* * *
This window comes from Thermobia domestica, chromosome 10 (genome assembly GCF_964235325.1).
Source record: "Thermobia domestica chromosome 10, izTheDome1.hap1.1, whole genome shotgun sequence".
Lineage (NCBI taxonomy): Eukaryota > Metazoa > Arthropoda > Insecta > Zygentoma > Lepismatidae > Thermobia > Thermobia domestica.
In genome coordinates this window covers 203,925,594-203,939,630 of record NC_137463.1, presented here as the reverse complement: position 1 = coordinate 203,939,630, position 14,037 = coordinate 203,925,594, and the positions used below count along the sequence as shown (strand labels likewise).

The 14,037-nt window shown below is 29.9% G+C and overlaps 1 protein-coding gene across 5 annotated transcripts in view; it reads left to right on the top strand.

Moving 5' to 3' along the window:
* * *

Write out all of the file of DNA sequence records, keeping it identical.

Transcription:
This window comes from Thermobia domestica, chromosome 10 (genome assembly GCF_964235325.1).
Source record: "Thermobia domestica chromosome 10, izTheDome1.hap1.1, whole genome shotgun sequence".
Lineage (NCBI taxonomy): Eukaryota > Metazoa > Arthropoda > Insecta > Zygentoma > Lepismatidae > Thermobia > Thermobia domestica.
In genome coordinates this window covers 203,925,594-203,939,630 of record NC_137463.1, presented here as the reverse complement: position 1 = coordinate 203,939,630, position 14,037 = coordinate 203,925,594, and the positions used below count along the sequence as shown (strand labels likewise).

The 14,037-nt window shown below is 29.9% G+C and overlaps 1 protein-coding gene across 5 annotated transcripts in view; it reads left to right on the top strand.

Moving 5' to 3' along the window: